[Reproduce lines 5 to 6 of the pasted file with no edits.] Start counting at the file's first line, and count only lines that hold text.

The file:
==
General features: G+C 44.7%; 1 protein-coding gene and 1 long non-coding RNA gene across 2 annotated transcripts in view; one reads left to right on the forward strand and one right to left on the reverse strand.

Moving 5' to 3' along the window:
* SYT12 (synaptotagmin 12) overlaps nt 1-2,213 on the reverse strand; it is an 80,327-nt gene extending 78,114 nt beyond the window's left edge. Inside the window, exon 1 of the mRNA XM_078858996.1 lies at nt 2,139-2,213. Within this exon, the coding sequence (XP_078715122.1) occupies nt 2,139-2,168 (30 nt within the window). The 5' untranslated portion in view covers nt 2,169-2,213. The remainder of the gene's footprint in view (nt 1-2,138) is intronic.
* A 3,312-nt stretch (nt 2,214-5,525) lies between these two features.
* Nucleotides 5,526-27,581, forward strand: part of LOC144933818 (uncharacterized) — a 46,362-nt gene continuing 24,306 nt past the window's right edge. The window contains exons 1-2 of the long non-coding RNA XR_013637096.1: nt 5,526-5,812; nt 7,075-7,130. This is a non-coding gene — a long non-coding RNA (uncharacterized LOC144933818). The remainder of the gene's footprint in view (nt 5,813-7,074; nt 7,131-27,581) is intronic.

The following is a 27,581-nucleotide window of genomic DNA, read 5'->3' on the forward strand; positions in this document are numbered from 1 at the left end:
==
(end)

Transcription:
* Nucleotides 5,526-27,581, forward strand: part of LOC144933818 (uncharacterized) — a 46,362-nt gene continuing 24,306 nt past the window's right edge. The window contains exons 1-2 of the long non-coding RNA XR_013637096.1: nt 5,526-5,812; nt 7,075-7,130. This is a non-coding gene — a long non-coding RNA (uncharacterized LOC144933818). The remainder of the gene's footprint in view (nt 5,813-7,074; nt 7,131-27,581) is intronic.

The following is a 27,581-nucleotide window of genomic DNA, read 5'->3' on the forward strand; positions in this document are numbered from 1 at the left end: